Pretty much anyone who had the internet back in the 1990s and 2000s will likely remember MSN Messenger, AOL Messenger, Yahoo Messenger, and others. MSN Messenger was the Facebook Messenger of its day, only it didn’t have an entire social network attached to it; instead, it was simply a program you downloaded on your PC, adding people’s email addresses to your contacts list and waiting until they were online to chat to them. Released July 22, 1999, MSN Messenger was finally discontinued October 31, 2014. With many fond memories, we still remember this quirky, fun little chat program. Here are 22 things to remember about MSN Messenger.
1. MSN Messenger let you create emoticon shortcuts
Back then, what would now be termed “emojis” were called “emoticons”, and there were keyboard shortcuts to get them on MSN (as there are in many other apps today). You could go into MSN’s settings window and customise your keyboard shortcuts if you wanted to, so that typing certain combinations would give you emoticons. Most people didn’t mess with this because the standard shortcuts were perfectly fine, though.
2. You could spam your friends with “Winks”
Today, the concept of “Winks” sounds incredibly annoying and dated, but at the time, it was the height of hilarity. Basically, you could send your friend an animation that would play over their chat window, often with a sound. It’s just as irritating as it sounds, and you could spam them over and over again, which would probably lead to the person you were talking to blocking you forever. Good times.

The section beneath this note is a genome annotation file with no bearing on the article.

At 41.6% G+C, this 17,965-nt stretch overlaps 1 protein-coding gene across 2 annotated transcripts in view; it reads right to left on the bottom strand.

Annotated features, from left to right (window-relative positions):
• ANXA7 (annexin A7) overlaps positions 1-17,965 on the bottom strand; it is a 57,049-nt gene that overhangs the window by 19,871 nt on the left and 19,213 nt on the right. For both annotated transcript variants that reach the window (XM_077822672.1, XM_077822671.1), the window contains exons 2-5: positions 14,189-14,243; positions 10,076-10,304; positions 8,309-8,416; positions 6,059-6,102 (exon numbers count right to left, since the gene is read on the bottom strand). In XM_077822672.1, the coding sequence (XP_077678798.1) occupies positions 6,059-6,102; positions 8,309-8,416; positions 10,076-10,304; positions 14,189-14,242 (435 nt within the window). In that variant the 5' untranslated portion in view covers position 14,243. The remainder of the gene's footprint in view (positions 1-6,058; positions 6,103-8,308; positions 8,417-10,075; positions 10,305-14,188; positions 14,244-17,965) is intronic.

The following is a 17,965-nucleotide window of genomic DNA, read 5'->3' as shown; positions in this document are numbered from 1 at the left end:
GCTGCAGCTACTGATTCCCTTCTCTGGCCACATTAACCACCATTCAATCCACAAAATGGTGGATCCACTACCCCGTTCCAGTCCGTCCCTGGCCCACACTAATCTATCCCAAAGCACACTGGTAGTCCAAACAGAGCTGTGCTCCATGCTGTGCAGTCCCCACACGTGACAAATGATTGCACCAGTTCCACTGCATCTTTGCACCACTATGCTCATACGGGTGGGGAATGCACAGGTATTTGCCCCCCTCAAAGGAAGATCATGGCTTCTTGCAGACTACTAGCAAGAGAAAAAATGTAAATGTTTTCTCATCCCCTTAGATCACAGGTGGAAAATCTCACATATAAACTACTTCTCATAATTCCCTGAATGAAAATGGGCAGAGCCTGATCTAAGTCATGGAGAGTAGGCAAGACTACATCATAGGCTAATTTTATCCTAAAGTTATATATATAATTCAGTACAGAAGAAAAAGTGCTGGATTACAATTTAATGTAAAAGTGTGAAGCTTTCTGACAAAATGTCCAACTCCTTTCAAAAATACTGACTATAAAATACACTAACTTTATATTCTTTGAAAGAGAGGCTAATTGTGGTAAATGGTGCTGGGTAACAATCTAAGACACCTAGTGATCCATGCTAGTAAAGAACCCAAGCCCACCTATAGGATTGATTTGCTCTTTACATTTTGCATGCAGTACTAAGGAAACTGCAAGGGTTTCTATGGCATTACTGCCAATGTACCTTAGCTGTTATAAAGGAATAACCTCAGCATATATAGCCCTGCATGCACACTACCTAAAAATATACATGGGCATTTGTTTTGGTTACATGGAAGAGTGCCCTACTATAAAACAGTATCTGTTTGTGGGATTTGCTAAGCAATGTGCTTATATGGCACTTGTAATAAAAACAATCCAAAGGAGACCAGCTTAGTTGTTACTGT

3. MSN Messenger was created in 1999
The very first version of MSN Messenger debuted for Windows 98 all the way back in 1999. It was a pretty simple program; it featured a contacts list, plain text messages without any way of embellishing them, and a very simple user interface without many bells or whistles. The program improved significantly over time, but as you’d expect, this first version was barebones to say the least.
4. Version 6.0 added avatars and emoticons
You couldn’t actually use emoticons in MSN Messenger, nor could you change your avatar, until version 6.0, which debuted in 2003. This version’s life cycle also added improvements to the aesthetic of MSN Messenger, the ability to change themes, and the chance to add backgrounds to your chat window. The MSN Messenger many of us remember got its start here.